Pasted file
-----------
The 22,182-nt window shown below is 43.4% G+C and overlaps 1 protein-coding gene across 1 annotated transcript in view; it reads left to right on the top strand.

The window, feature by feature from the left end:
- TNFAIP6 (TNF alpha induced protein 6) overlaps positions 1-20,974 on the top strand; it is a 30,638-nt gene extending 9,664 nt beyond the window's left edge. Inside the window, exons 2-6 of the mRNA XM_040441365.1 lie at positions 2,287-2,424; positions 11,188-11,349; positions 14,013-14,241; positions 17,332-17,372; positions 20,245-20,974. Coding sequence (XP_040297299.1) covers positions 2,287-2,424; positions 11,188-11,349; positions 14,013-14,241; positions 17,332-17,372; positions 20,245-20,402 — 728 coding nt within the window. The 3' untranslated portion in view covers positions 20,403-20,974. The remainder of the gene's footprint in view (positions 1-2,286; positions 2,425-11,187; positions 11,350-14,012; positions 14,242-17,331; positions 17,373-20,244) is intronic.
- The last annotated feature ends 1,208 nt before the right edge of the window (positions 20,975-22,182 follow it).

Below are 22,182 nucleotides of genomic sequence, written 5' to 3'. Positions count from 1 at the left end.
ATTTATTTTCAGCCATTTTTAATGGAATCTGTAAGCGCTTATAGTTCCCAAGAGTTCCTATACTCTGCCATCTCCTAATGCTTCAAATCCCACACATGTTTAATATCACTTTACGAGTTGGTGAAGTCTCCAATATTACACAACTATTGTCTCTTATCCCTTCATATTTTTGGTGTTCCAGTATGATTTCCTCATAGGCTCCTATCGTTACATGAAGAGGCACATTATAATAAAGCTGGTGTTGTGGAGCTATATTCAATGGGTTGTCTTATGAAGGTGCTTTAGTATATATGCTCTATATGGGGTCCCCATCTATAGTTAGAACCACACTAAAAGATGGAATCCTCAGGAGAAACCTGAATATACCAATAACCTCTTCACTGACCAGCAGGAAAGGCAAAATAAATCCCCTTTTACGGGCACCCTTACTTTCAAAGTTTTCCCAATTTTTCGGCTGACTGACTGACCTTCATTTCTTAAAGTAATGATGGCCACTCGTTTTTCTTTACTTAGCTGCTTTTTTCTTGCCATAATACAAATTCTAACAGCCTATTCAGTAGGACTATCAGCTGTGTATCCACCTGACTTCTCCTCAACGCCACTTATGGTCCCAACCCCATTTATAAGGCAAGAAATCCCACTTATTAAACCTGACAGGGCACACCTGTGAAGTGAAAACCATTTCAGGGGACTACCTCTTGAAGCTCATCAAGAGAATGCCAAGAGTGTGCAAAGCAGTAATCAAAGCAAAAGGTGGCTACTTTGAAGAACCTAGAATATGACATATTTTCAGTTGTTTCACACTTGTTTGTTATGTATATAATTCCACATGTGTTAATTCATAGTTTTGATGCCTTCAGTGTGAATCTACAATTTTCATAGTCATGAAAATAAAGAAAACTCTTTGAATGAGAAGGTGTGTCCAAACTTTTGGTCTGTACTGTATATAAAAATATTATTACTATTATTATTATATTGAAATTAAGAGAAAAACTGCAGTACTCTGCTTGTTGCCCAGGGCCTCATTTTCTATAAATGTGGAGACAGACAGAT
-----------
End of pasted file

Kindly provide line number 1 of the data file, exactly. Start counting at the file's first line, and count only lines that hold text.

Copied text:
The 22,182-nt window shown below is 43.4% G+C and overlaps 1 protein-coding gene across 1 annotated transcript in view; it reads left to right on the top strand.